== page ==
You need to be guided by your solicitor who will advise you of what you can hope to achieve in realistic terms. Whatever you do, do not take advice from family and friends, because everybody’s situation is different and your situation is specific to you and your children.
No matter how much you feel you have been wronged or how much you dislike your ex there is nothing to be gained by engaging in tit for tat accusations. Be aware of your ex’s sensitivities and realise what will inflame the situation and conversely what will be an aid to negotiating.
Your ultimate aim should be to resolve issues in a cost effective manner so that both parties can get on with their lives and particularly where children are involved, to resolve the situation with the least amount of trauma for the children.
- Don’t give in just to save the peace
The last thing you want to do when your spouse announces they want a divorce is to become completely acquiescent. Many people are manipulative, and if they think they can manipulate you into getting what they want out of the divorce, such as money, property or care of the kids, they will do so.
You should not agree to anything and everything your spouse recommends.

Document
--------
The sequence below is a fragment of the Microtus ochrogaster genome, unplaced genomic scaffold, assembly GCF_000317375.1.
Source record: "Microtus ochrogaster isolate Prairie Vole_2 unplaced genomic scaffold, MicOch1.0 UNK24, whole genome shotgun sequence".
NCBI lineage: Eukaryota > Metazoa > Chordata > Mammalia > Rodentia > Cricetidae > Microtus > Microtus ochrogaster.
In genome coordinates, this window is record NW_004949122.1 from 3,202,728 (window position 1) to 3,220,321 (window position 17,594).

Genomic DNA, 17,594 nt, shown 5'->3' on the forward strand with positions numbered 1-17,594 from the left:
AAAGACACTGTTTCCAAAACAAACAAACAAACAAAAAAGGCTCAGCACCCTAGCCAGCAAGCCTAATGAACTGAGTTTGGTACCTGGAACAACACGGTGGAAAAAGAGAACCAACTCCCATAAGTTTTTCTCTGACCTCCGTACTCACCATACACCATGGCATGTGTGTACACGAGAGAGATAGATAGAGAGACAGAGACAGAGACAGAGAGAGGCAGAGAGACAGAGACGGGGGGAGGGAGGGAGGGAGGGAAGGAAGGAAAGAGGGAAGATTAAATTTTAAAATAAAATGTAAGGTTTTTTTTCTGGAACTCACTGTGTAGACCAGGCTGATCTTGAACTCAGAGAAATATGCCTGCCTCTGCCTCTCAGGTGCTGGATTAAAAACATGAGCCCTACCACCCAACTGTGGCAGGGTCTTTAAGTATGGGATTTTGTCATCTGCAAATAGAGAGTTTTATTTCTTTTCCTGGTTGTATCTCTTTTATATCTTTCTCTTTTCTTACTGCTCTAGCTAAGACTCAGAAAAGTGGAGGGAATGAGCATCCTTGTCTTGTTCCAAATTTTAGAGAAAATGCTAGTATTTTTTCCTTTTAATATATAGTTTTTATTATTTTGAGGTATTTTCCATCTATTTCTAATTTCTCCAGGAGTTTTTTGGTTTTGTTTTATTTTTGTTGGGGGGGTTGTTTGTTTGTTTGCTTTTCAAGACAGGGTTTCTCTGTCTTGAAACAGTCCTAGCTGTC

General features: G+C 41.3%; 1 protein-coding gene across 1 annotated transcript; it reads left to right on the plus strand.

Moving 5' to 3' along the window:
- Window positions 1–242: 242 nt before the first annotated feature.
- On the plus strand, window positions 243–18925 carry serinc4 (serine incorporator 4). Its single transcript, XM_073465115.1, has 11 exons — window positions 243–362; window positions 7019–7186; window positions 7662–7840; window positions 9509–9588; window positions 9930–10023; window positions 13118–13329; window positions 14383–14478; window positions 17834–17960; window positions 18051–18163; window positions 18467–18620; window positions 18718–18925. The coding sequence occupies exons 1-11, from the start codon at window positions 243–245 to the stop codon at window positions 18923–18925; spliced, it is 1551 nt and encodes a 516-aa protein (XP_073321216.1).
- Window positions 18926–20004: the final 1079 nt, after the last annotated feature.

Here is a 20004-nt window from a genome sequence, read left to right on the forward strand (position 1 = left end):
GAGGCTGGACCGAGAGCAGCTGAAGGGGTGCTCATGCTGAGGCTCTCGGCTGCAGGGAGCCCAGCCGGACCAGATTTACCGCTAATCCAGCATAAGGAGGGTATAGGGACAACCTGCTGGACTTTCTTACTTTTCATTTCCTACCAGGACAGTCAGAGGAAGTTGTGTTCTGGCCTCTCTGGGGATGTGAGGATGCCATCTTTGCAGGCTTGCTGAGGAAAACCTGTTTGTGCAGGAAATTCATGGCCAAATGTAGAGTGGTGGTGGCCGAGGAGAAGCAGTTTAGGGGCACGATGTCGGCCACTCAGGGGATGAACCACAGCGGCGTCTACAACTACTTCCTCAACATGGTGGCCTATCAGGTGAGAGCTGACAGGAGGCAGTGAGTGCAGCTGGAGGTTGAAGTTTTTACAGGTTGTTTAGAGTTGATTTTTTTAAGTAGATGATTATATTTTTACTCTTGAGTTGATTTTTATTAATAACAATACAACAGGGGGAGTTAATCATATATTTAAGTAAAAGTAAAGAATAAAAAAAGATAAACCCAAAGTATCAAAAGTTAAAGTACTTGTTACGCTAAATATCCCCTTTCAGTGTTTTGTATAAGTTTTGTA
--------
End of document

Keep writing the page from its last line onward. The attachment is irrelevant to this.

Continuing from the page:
If you take a passive attitude to your ex’s request for settlement or any court action you may find that he/she will manipulate the situation to get more out of you.
Make sure you consult a solicitor at the earliest possible opportunity and be aware of your options.
We often find that clients have agreed to consent orders which they did not necessarily understand at the time or had little or no understanding of the future ramifications. Often this involves Child Support Agreements which are often doomed to failure because they are not worded appropriately and do not consider future employment changes or other issues that have not been provided for in the agreement.
We are specialists in Child Support Agreements and are aware of the issues that arise from badly worded agreements that continue to affect client’s years later.
- Don’t let your emotions drive the negotiation process
In property settlement matters, do not enter into emotionally draining arguments which are based on vengeance towards the other party.
Disputes often arise on different items from the marital asset pool. During the negotiation process, if both parties have solicitors, you should be able to sort out who gets what. This is a process where the parties need to recognise that the asset pool should be split in a fair and reasonable way.